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Guillain-Barre and CIDP

Guillain-Barre syndrome (GBS) is an acute inflammatory disease of the peripheral nerves. An autoimmune attack on the myelin (insulation around individual nerve fibers, called axons) results in demyelination. Loss of myelin can occur in sensory, motor or autonomic nerves. Most patients recover spontaneously, but the recovery can be hastened by plasma exchange or intravenous immunoglobulins. In a small number of patients the inflammation in the nerve can be severe enough to cause degeneration of the whole nerve fibers. In those patients, the recovery is often slower and incomplete. A chronic form of this illness may present with progressive symptoms and result in CIDP (Chronic inflammatory demyelinating polyneuropathy).


GBS patients develop rapidly progressive sensory symptoms such as unusual sensations (paresthesias) and numbness, and motor symptoms such as weakness and cramping in their legs followed by their arms. Patients may also develop weakness of their breathing and difficulty chewing and swallowing. Difficulty breathing may create a neurological emergency as the patients can develop respiratory arrest. A sizeable number of patients also develop autonomic dysfunction where they experience fluctuations in their blood pressure and cardiac arrhythmias. GBS is one of the true neurological emergencies. Patients need to be monitored closely during the initial acute phase of the illness. In contrast, CIDP is a slowly progressive illness with diffuse sensory and motor symptoms.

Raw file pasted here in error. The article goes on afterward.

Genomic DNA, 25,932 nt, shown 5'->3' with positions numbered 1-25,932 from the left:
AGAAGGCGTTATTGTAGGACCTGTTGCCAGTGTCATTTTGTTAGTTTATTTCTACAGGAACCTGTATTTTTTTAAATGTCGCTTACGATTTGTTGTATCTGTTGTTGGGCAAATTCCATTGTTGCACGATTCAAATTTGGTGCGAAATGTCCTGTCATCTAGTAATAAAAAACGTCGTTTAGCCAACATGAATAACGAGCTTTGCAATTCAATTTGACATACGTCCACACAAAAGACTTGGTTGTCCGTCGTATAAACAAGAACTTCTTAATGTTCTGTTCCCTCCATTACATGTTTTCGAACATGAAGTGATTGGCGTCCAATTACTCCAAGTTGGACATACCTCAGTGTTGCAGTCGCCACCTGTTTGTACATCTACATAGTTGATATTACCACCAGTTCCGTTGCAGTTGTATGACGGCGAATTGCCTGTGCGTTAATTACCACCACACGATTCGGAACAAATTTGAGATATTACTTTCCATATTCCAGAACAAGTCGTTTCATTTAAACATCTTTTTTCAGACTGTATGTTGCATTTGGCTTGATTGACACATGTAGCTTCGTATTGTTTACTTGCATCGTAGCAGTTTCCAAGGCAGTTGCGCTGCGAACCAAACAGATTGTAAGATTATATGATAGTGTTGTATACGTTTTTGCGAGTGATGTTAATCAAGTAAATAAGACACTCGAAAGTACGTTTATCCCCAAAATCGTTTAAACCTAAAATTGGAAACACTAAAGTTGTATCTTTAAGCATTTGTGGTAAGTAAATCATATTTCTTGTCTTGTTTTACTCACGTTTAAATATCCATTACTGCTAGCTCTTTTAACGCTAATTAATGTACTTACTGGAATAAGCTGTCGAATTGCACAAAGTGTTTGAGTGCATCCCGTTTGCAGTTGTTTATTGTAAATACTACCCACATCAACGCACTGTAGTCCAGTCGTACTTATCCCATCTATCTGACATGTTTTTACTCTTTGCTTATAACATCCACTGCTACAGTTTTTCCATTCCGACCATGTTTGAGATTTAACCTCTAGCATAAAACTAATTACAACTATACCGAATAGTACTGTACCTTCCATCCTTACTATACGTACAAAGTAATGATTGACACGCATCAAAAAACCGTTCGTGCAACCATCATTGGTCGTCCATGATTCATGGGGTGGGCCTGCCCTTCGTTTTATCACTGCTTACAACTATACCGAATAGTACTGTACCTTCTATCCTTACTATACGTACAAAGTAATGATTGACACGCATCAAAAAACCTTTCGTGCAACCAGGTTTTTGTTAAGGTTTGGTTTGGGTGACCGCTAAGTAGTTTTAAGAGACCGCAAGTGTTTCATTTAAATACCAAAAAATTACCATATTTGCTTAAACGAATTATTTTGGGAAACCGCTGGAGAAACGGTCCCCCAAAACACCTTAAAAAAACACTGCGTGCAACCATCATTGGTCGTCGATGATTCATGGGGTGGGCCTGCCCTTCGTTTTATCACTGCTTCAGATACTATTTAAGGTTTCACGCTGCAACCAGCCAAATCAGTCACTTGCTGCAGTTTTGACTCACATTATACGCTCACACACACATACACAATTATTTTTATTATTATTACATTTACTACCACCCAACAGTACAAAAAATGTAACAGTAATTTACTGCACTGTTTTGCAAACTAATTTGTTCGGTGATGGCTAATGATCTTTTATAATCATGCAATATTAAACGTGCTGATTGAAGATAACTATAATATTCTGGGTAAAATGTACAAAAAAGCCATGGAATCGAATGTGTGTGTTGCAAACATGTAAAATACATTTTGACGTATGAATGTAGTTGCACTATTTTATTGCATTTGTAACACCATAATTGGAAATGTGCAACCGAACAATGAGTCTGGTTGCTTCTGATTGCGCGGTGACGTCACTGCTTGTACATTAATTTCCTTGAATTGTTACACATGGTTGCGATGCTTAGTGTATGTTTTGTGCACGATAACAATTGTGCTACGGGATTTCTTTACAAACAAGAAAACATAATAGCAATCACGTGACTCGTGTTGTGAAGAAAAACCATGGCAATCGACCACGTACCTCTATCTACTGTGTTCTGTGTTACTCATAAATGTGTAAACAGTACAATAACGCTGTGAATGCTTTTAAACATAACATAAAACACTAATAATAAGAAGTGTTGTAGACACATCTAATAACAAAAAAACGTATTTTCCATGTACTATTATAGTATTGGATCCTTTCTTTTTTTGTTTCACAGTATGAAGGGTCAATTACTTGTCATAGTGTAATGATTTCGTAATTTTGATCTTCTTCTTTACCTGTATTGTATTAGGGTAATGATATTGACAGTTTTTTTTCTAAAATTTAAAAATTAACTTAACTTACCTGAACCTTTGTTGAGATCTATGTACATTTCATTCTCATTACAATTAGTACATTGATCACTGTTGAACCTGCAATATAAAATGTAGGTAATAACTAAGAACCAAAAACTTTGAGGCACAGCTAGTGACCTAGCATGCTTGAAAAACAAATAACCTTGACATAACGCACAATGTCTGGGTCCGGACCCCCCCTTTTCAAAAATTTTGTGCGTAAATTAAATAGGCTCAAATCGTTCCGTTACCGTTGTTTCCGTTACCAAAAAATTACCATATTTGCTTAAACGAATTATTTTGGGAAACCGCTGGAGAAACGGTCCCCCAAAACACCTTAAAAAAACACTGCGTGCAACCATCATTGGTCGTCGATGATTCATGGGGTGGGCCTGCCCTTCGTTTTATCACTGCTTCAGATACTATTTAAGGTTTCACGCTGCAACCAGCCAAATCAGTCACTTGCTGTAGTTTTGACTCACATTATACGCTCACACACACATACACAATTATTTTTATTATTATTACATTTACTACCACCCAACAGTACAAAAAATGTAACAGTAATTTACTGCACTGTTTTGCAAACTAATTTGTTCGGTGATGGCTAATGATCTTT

Diagnosis of GBS and CIDP is based on history, clinical examination and supporting laboratory investigations. These include electromyography with nerve conduction studies, blood tests and analysis of spinal fluid. In most instances CIDP requires nerve biopsy for histopathological evaluation.


GBS patients with respiratory failure require full supportive care in the intensive care unit. Plasma exchange or intravenous immunoglobulins (IVIG) are administered to hasten the recovery from GBS. During the recovery, patients often need aggressive rehabilitation. CIDP as an autoimmune disease often responds to corticosteroids. However, long-term use of corticosteroids is associated with multiple complications and patients are often switched to “corticosteroid-sparing” agents. Acute exacerbations of symptoms can sometimes be treated with intravenous immune globulins (IVIG) or plasma exchange. Neuropathic pain due to CIDP can be treated with anti-seizure medications, antidepressants such as, or analgesics including opiate drugs. In severe painful conditions patients may be referred to the Blaustein Chronic Pain Clinic for a multidisciplinary approach to pain management.

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